Today on IPcopy we have a guest post from Tyrone Walker of Moore Attorneys on the subject of political party logos in South Africa. This post has been reproduced with the permission of the author.
The African Democratic Change (“ADEC”) party was officially launched on 1 December 2017 in South Africa. A representation of its logo is depicted right. (more…)
Small quantities of excitement have been created by the “Communication from the Commission to the European Parliament, the Council and the European Economic and Social Committee” entitled “Setting out the EU approach to Standard Essential Patents”, linked on the Commission’s Patents and Standards page. Given the largely innocuous content of the Commission-originating document and the complexity of EU decision making processes, the title may well be the most contentious thing in the document. However, there are good reasons why the content is a little blander than might have been hoped, as set out in this article by Richard Vary (a distinguished standards warrior from his time at Nokia). (more…)
During an unseasonably freezing spell in autumnal New York, I was honoured to be amongst the speakers at a NYC Bar Association seminar on 13 November 2017 organised and hosted by Ainslee Schreiber in her debut event since being recently appointed Chairwoman of the Trademark and Unfair Competition Committee of the Association.
Taking advantage of several International trade mark practitioners who were transiting through New York after the INTA Leadership Meeting in Washington, DC, the previous week, Ainslee organised and hosted an evening seminar on latest developments in key jurisdictions of interest to the Association’s members. Many braved the cold and it was a well-attended session, at the end of which I was delighted to meet Ronald Coleman, who successfully took THE SLANTS trade mark application all the way up to the Supreme Court and obtained registration of the mark.
Here is a review of the seminar with a few take-home points on each one of the presentations. (more…)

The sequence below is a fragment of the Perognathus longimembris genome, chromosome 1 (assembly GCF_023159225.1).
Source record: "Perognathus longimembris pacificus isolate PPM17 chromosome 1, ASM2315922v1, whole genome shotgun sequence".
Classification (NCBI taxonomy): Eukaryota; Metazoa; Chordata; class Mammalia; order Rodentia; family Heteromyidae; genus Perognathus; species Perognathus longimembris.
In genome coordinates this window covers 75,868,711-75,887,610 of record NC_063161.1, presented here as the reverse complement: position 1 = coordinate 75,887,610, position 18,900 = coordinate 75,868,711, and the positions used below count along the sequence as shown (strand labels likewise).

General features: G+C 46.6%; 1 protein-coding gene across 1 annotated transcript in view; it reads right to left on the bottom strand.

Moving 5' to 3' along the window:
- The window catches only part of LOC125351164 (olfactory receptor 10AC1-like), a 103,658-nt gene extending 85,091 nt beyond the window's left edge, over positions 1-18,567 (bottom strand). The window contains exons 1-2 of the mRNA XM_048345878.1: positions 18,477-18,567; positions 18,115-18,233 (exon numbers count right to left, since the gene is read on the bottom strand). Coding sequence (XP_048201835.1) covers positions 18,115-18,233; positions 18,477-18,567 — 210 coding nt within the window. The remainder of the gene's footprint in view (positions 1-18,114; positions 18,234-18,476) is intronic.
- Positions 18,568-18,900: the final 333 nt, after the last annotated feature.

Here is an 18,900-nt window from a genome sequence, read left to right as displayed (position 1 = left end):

The EPO published a paper last week – Patents, trade and foreign direct investment in the European Union – which assessed “the impact of the European patent system on the circulation of technologies through trade and foreign direct investment in the EU single market”.
The paper contains an interesting discussion on the impact of the patent system on trade and investment, particularly in “high IP” industries such as bio-pharmaceuticals, ICT and medical device industries. However, as far as the discussion about the unitary patent system is concerned the paper glosses over or omits the challenges or drawbacks facing the unitary patent and Unified Patent Court. (more…)
IPcopy watched CIPA’s seminar on Standard Essential Patents (SEPs) recently which was presented by Kevin Scott and Richard Vary. The seminar covered a number of topics: What is a SEP?; FRAND – what does it mean?; Licensee/licensor behaviour; Litigation venues (this part was also of wider interest than the SEP world); Unwired Planet v Huawei; SEP arbitration and the future.
What is a SEP?
The seminar started with definitions of “essential”, in the context of standard essential patents, from both the ETSI and IEEE organisations (see bottom of post for a copy of these definitions) before noting that this was quite a dry definition and the SEPs that we come across in today’s world are small improvement patents that can save a bit of power in a transmitted message or add a few extra transmitters into a particular radio channel.
The core technologies behind the smartphone in your pocket were standardised around 20 years ago but in the time since then many small improvements have been made. Kevin noted that the result of such improvements means that multiple people can now stream video while on their commute to work using a broadly similar amount of radio spectrum to that which was used to broadcast a few channels to the whole country. (more…)